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Beautiful, glorious trees are steadfast elements of the landscape. They lend shelter to birds and other wildlife and provide shade, too. And trees are more versatile than many people assume, with a range of leaf colors and types, branch patterns, full-grown sizes, and seasonal structures. In addition, trees can serve as focal points for a yard, adding an attractive piece around which to organize flowerbeds or other garden accents. But choosing among all the varieties of trees can be confusing, which is why the Better Homes and Gardens Plant Encyclopedia guide to trees can help. You'll find trees organized in several ways. Start with an alphabetical list and browse using photos. Or view by common name or scientific name. If you know the mature size you're looking for, you'll be able to quickly sort through possible selections for your yard and eliminate trees that are outside your USDA Hardiness Zone. The Trees section of the Plant Encyclopedia will also alert you to lesser-known trees that you might not have considered, as well as growth type (slow- or fast-growing).
An adaptable tree sadly overlooked by gardeners, hornbeam is a slow-growing small tree with strong wood. In fall, the foliage turns shades of yellow, orange, and red; in winter, the fluted texture of the bark gives hornbeam one of its other common names: musclewood.
Hornbeam thrives in full sun or partial shade, and its small size makes it useful for growing in parking strips or other tight spaces. Native to areas of North America, it can be grown with a single trunk or a clump of smaller trunks; it develops a rounded shape.
American persimmon is a tall shade tree that's sadly underused in gardens. It features dark green foliage that often develops yellow or red tones in fall. Older trees have distinctive bark that almost looks scaly, as though it's covered in small silvery plates.
Male and female flowers appear on separate plants; the female trees produce an edible fruit if there's a male nearby for pollination. The fruits are also great for attracting birds.
American persimmon does best in full sun and moist, well-drained soil. But it tolerates drought fairly well.
A drought-tolerant tree with fragrant flowers is a challenge to come by, but Anacacho orchid tree is up for the challenge. Native to Texas and New Mexico, this plant thrives in lean, fast-draining soil and is decorated with sweetly fragrant white flowers that resemble orchids in spring. It has an open, thin growth habit in shade but will form a denser canopy that can be useful for privacy if planted in full sun. It's an excellent tree for xeric landscapes and offers great deer resistance to boot.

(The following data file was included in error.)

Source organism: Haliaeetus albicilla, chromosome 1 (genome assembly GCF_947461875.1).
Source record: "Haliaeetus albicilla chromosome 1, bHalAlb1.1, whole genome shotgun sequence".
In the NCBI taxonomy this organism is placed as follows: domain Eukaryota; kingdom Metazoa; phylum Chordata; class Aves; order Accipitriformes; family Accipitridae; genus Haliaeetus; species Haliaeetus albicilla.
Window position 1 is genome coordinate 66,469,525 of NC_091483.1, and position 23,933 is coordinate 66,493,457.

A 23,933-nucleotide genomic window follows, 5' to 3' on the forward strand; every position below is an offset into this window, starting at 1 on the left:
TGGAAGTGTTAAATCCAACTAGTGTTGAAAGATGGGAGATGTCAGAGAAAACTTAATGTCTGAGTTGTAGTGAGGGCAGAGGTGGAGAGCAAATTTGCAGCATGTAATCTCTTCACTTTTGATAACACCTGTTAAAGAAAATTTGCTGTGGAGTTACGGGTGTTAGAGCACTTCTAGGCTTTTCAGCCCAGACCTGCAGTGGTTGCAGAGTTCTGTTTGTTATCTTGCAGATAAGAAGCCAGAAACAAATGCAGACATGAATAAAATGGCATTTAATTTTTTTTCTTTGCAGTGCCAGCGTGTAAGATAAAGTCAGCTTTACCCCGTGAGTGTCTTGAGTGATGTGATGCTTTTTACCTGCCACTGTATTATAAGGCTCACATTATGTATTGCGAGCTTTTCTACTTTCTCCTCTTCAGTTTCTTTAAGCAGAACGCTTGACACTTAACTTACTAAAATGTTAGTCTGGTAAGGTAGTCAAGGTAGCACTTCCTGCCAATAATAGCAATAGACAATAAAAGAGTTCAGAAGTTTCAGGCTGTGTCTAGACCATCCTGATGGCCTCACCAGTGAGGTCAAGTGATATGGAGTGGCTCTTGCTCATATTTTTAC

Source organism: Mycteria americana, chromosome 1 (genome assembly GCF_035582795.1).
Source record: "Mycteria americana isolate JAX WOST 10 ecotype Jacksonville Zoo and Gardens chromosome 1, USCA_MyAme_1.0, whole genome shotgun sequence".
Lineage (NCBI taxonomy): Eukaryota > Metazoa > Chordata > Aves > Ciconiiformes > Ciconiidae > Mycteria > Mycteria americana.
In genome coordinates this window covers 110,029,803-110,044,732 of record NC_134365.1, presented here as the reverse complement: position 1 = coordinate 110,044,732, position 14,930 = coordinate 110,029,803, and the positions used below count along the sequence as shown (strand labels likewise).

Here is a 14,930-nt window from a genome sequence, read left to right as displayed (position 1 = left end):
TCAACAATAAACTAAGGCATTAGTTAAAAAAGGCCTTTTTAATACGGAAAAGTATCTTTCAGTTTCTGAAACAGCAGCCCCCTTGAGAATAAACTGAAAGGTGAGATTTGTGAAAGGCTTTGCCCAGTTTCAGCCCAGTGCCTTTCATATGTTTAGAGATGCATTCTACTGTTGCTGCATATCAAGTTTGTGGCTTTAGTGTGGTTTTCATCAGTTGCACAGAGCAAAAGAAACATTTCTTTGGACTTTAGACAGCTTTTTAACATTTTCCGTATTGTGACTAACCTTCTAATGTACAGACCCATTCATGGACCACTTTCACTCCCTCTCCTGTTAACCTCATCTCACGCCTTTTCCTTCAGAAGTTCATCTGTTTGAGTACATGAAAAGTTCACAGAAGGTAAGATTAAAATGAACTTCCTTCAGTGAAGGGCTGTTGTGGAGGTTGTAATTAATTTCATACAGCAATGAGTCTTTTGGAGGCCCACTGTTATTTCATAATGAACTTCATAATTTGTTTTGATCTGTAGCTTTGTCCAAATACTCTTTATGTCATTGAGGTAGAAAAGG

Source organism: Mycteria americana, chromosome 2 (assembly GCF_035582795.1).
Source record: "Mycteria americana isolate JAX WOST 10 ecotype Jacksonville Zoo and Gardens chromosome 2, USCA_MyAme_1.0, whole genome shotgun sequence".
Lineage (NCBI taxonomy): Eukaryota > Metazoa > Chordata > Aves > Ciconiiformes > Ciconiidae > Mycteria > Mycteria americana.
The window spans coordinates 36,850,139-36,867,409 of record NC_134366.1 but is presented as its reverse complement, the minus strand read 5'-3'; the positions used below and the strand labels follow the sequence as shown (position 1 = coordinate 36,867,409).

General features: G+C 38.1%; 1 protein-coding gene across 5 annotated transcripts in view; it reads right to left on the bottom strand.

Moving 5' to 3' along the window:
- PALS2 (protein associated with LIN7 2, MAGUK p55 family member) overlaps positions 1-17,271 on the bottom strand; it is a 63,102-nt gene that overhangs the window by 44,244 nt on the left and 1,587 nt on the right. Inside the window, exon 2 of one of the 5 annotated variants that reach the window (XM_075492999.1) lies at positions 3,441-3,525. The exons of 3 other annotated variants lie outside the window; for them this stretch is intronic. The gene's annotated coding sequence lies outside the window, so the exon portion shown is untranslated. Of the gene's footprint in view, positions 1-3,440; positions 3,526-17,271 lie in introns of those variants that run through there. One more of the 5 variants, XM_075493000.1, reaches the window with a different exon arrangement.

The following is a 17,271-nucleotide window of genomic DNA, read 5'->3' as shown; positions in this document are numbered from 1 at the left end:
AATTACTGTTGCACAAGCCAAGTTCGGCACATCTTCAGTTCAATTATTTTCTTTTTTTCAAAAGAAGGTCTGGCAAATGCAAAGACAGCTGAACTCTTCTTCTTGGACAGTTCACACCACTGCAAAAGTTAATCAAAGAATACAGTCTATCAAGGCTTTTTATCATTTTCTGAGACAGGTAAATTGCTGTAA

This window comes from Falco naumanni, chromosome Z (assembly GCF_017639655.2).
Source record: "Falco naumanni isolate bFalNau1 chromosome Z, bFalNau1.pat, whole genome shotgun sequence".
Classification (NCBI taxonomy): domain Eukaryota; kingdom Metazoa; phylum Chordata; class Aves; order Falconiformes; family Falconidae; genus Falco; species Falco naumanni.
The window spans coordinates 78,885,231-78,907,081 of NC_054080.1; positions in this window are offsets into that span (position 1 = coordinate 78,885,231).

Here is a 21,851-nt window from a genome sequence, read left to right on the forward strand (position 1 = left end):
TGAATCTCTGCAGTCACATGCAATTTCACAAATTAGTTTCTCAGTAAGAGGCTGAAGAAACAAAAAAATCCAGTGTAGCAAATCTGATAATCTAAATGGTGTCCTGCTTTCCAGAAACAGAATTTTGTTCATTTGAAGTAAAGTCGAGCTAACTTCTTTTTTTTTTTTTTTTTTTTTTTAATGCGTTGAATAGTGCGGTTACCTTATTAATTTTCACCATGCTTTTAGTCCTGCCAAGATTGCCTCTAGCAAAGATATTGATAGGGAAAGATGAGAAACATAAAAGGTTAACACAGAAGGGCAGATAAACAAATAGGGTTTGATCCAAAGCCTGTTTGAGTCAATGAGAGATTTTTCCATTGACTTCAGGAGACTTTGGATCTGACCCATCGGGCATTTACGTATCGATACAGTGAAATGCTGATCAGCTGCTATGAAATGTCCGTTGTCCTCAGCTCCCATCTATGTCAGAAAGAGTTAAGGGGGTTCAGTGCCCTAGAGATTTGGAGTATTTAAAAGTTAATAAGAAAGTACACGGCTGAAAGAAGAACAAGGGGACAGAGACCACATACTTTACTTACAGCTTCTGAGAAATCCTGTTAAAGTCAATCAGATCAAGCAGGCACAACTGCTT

Apple is the most widely adapted of all temperate-zone fruit trees. A copious producer if it's planted in full sun and well-drained soil, a mature tree will supply several families with bushels of fruit. Many cultivars have chilling requirements that must be met for fruits to develop properly. Choose a cultivar that will thrive in your climate. Also, plant two or more cultivars that bloom at the same time to ensure cross-pollination and a variety of fruits, or choose a self-pollinating cultivar if you have room for just one tree.
The magnificent shade tree that has it all: tolerance for difficult soils and conditions; spectacular purple, red, orange, or gold fall color; and a stately silhouette. Shapes range from broad-domed to narrow teardrop, but most ash varieties will require a large, open space to become the crowning glory of your landscape. Ashes are good choices for dry or alkaline soils.
Dancers in the garden, aspens are popular choices for fast-growing windbreaks, screens, and mass plantings. Their oval leaves flutter in the slightest breeze. These extremely cold-hardy trees can gain almost 5 feet in height per year. Avoid problems with their invasive roots and suckering by selecting species and varieties that won't run rampant. Enjoy the best fall color with the quaking aspen. The trees have a preference for moist, well-drained soil but they adapt to almost any soil.
Bald cypress is an easy-to-grow North American native conifer that features feathery, soft, green needles and attractive peeling bark. Unlike many needled conifers, the needles turn a delightful shade of russet-red in autumn, then fall off the tree in winter revealing its delightful architectural shape. In spring, new needles emerge.
Bald cypress is wonderfully adaptable, growing well in any average or wet soil. This is one of the few trees that tolerates standing water. It grows best in full sun and moist, acidic soil, however.
Bald cypress is the official state tree of Louisiana.
Looking for a small palm that tolerates shade? Check out bamboo palm and its relatives. Most stay under 10 feet tall, so they fit perfectly in the yard. Try it as a foundation planting, at the back of the border to create a textural backdrop for your other plants, or as a unique hedge
A culinary classic, bay's glossy green foliage is a flavor favorite in soups, stews, and meat dishes. Bay only survives to 25 degrees, so it's commonly grown in containers, sounding a steady evergreen note on patios during the growing season and gracing sunny interior windows after frost. In the landscape, established trees are fuss-free and drought tolerant. Potted bay is susceptible to scale insects; hand-pick any offenders. Protect potted bay from intense sunlight in hottest zones. If you love to cook, keep dried leaves on hand; they're an essential herb for bouquet garni.